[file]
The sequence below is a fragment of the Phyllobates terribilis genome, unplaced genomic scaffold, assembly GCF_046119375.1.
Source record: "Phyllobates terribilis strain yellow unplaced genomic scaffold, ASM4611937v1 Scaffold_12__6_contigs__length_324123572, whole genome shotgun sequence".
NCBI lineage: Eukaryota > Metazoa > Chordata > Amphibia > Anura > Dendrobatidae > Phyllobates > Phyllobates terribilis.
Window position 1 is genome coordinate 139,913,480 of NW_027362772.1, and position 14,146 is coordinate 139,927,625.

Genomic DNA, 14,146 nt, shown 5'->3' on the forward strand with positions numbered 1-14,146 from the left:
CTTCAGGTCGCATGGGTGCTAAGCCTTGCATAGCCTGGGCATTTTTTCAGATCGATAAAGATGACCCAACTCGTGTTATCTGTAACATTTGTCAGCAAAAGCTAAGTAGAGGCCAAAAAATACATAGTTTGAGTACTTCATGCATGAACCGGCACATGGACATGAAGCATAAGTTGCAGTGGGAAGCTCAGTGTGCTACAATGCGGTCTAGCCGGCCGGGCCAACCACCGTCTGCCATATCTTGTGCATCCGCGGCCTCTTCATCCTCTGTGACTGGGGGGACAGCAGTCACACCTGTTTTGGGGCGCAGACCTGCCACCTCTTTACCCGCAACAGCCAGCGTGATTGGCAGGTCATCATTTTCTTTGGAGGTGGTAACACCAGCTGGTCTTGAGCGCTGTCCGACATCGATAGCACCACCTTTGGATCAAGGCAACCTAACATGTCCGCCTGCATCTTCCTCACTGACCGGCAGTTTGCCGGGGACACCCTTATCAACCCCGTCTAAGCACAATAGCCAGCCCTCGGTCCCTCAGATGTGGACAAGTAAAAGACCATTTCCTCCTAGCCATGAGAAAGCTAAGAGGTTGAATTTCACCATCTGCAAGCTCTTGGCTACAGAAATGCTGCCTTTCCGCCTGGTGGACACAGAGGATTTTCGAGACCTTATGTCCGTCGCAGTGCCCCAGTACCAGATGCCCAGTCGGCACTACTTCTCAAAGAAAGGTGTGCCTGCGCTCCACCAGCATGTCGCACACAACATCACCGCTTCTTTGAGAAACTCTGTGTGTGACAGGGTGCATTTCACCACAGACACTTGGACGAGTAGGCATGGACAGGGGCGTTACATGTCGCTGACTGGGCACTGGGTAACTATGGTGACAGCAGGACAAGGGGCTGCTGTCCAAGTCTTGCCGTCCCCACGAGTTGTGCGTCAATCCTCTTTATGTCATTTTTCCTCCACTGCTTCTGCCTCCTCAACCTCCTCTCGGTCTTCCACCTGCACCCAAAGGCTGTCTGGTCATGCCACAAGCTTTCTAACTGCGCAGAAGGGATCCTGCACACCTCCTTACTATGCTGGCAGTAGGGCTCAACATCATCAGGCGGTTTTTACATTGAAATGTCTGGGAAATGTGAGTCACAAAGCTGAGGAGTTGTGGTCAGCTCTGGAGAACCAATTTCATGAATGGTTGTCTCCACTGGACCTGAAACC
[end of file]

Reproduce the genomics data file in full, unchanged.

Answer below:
The sequence below is a fragment of the Phyllobates terribilis genome, unplaced genomic scaffold, assembly GCF_046119375.1.
Source record: "Phyllobates terribilis strain yellow unplaced genomic scaffold, ASM4611937v1 Scaffold_12__6_contigs__length_324123572, whole genome shotgun sequence".
NCBI lineage: Eukaryota > Metazoa > Chordata > Amphibia > Anura > Dendrobatidae > Phyllobates > Phyllobates terribilis.
Window position 1 is genome coordinate 139,913,480 of NW_027362772.1, and position 14,146 is coordinate 139,927,625.

Genomic DNA, 14,146 nt, shown 5'->3' on the forward strand with positions numbered 1-14,146 from the left:
CTTCAGGTCGCATGGGTGCTAAGCCTTGCATAGCCTGGGCATTTTTTCAGATCGATAAAGATGACCCAACTCGTGTTATCTGTAACATTTGTCAGCAAAAGCTAAGTAGAGGCCAAAAAATACATAGTTTGAGTACTTCATGCATGAACCGGCACATGGACATGAAGCATAAGTTGCAGTGGGAAGCTCAGTGTGCTACAATGCGGTCTAGCCGGCCGGGCCAACCACCGTCTGCCATATCTTGTGCATCCGCGGCCTCTTCATCCTCTGTGACTGGGGGGACAGCAGTCACACCTGTTTTGGGGCGCAGACCTGCCACCTCTTTACCCGCAACAGCCAGCGTGATTGGCAGGTCATCATTTTCTTTGGAGGTGGTAACACCAGCTGGTCTTGAGCGCTGTCCGACATCGATAGCACCACCTTTGGATCAAGGCAACCTAACATGTCCGCCTGCATCTTCCTCACTGACCGGCAGTTTGCCGGGGACACCCTTATCAACCCCGTCTAAGCACAATAGCCAGCCCTCGGTCCCTCAGATGTGGACAAGTAAAAGACCATTTCCTCCTAGCCATGAGAAAGCTAAGAGGTTGAATTTCACCATCTGCAAGCTCTTGGCTACAGAAATGCTGCCTTTCCGCCTGGTGGACACAGAGGATTTTCGAGACCTTATGTCCGTCGCAGTGCCCCAGTACCAGATGCCCAGTCGGCACTACTTCTCAAAGAAAGGTGTGCCTGCGCTCCACCAGCATGTCGCACACAACATCACCGCTTCTTTGAGAAACTCTGTGTGTGACAGGGTGCATTTCACCACAGACACTTGGACGAGTAGGCATGGACAGGGGCGTTACATGTCGCTGACTGGGCACTGGGTAACTATGGTGACAGCAGGACAAGGGGCTGCTGTCCAAGTCTTGCCGTCCCCACGAGTTGTGCGTCAATCCTCTTTATGTCATTTTTCCTCCACTGCTTCTGCCTCCTCAACCTCCTCTCGGTCTTCCACCTGCACCCAAAGGCTGTCTGGTCATGCCACAAGCTTTCTAACTGCGCAGAAGGGATCCTGCACACCTCCTTACTATGCTGGCAGTAGGGCTCAACATCATCAGGCGGTTTTTACATTGAAATGTCTGGGAAATGTGAGTCACAAAGCTGAGGAGTTGTGGTCAGCTCTGGAGAACCAATTTCATGAATGGTTGTCTCCACTGGACCTGAAACC